- The state of Ohio is launching a new campaign to help support local restaurants, shops, and other activities. Thus far, 250 businesses are included in the campaign and more are expected to join. You can get more information on the Support Local Ohio
- Ohio has passed a relief bill, and Governor DeWine has said he will sign it. More info on the bill can be found here at WOSU.
- A new Ohio website for coronavirus news, updates, and resources has launched, and you can view it here.
- Anyone who has masks, gloves, or any other personal protective equipment is asked to email [email protected]
- 187,784 Ohioans filed for unemployment last week. Nationally, 3.28 million filed, shattering the old record of 695k, set in 1982.
- Voting for the Ohio Primary Election has been extended through the end of April. Nearly all votes will be through the mail, so if you haven’t voted yet, please request your absentee ballot as soon as possible.
The legislature has passed a plan to bring the primary election to a close on April 28th. Now we look forward.
— Frank LaRose (@FrankLaRose) March 26, 2020
- The White House and Senate leaders struck an early-morning agreement on a $2 trillion measure to aid workers, businesses and a health care system strained by the rapidly spreading coronavirus outbreak. The relief package was approved by the Senate in a 96-0 vote late Wednesday night.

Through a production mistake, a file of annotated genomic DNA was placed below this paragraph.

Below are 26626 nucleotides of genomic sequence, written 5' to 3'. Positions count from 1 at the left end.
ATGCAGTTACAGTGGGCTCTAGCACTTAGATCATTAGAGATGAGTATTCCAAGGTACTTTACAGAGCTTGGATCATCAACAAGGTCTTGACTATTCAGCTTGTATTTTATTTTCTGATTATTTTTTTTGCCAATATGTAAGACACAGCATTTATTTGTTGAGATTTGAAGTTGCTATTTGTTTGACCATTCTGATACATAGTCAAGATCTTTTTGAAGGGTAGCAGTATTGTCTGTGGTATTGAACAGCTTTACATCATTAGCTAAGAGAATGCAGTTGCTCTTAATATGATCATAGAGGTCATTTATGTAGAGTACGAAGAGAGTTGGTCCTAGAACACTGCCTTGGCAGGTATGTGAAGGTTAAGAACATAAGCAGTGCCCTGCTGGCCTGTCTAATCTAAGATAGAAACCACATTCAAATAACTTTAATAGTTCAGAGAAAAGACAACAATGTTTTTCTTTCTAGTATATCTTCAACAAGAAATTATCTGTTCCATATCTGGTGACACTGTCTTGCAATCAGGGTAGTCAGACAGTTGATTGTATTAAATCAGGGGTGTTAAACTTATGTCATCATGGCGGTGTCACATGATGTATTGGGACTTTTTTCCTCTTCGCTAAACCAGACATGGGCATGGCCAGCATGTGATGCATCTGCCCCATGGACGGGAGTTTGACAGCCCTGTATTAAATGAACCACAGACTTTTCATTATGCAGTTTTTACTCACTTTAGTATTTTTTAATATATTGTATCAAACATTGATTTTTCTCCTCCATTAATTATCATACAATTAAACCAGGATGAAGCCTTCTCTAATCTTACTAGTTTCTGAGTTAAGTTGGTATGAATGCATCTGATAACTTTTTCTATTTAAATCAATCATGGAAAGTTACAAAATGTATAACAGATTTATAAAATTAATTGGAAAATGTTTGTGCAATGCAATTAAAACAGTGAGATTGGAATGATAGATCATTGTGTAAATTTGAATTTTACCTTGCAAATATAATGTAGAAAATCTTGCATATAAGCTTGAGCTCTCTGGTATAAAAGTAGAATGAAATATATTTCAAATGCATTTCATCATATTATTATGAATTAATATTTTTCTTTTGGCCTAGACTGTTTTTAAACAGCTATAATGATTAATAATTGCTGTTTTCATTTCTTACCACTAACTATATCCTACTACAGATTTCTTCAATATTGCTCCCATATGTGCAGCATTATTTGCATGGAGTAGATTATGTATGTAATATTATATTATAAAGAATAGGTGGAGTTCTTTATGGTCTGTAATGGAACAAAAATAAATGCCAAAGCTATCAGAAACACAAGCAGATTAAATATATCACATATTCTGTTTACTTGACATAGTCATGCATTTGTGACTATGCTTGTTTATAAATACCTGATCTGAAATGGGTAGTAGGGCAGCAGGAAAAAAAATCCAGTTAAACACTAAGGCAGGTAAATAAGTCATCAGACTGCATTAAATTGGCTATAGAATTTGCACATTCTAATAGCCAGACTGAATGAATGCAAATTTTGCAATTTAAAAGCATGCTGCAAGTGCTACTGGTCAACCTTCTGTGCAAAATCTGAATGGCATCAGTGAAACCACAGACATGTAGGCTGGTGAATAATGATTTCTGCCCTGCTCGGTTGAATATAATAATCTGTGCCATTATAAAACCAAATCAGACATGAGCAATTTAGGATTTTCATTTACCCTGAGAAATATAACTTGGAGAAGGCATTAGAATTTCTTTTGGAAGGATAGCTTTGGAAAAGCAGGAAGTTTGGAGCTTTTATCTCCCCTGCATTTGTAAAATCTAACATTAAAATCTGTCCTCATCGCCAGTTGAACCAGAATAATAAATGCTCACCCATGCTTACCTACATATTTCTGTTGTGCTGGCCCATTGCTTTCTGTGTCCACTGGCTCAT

- Ohio now more than 700 cases, 116 of which are health care workers. Due to a lack of available tests, the state is limiting testing to those who are hospitalized and to health care workers. People with suspected symptoms should call a medical provider first, but seek immediate help if symptoms are serious, such as difficulty breathing or shortness of breath.
- Dr. Amy Acton says Ohio is at 60% capacity in our hospitals and ICU capacity will need to be increased by 50%, possibly necessitating the use of dorms or hotels to provide excess capacity. Ohio currently has 3,600 ICU beds.
- Governor DeWine says the peak for coronavirus in Ohio won’t happen until at least May 1st or later.
- Governor DeWine emphasized the importance of prioritizing slowing the spread of coronavirus over re-opening businesses, a stark contrast from remarks by President Trump made earlier about wanting people to return to work. It’s clear that the priority in Ohio remains keeping people safe.
The truth is that protecting people and protecting the economy are not mutually exclusive. In fact, one depends on the other. We save our economy by first saving lives. And we have to do it in that order.
— Governor Mike DeWine (@GovMikeDeWine) March 24, 2020